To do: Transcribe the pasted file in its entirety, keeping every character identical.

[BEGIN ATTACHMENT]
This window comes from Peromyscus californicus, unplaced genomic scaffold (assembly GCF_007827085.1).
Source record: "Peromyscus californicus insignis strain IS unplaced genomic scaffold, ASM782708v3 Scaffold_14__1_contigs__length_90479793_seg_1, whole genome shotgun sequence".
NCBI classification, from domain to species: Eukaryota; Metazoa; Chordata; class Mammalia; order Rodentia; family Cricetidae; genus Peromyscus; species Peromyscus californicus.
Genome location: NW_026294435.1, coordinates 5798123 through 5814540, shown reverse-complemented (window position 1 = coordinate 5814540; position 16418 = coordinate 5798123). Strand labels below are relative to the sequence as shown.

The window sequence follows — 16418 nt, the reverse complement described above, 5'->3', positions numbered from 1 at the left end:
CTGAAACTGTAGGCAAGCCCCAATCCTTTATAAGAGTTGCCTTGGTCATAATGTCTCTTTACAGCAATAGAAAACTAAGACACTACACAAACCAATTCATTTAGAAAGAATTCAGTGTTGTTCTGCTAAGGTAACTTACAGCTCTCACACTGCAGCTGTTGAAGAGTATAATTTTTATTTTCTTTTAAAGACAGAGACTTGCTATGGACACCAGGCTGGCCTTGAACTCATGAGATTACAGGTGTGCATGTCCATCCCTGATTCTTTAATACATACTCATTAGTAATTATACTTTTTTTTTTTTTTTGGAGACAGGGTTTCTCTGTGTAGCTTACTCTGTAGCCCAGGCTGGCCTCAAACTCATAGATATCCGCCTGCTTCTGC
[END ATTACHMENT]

This window comes from Peromyscus californicus, unplaced genomic scaffold (assembly GCF_007827085.1).
Source record: "Peromyscus californicus insignis strain IS unplaced genomic scaffold, ASM782708v3 Scaffold_14__1_contigs__length_90479793_seg_1, whole genome shotgun sequence".
NCBI classification, from domain to species: Eukaryota; Metazoa; Chordata; class Mammalia; order Rodentia; family Cricetidae; genus Peromyscus; species Peromyscus californicus.
Genome location: NW_026294435.1, coordinates 5798123 through 5814540, shown reverse-complemented (window position 1 = coordinate 5814540; position 16418 = coordinate 5798123). Strand labels below are relative to the sequence as shown.

The window sequence follows — 16418 nt, the reverse complement described above, 5'->3', positions numbered from 1 at the left end:
CTGAAACTGTAGGCAAGCCCCAATCCTTTATAAGAGTTGCCTTGGTCATAATGTCTCTTTACAGCAATAGAAAACTAAGACACTACACAAACCAATTCATTTAGAAAGAATTCAGTGTTGTTCTGCTAAGGTAACTTACAGCTCTCACACTGCAGCTGTTGAAGAGTATAATTTTTATTTTCTTTTAAAGACAGAGACTTGCTATGGACACCAGGCTGGCCTTGAACTCATGAGATTACAGGTGTGCATGTCCATCCCTGATTCTTTAATACATACTCATTAGTAATTATACTTTTTTTTTTTTTTTGGAGACAGGGTTTCTCTGTGTAGCTTACTCTGTAGCCCAGGCTGGCCTCAAACTCATAGATATCCGCCTGCTTCTGC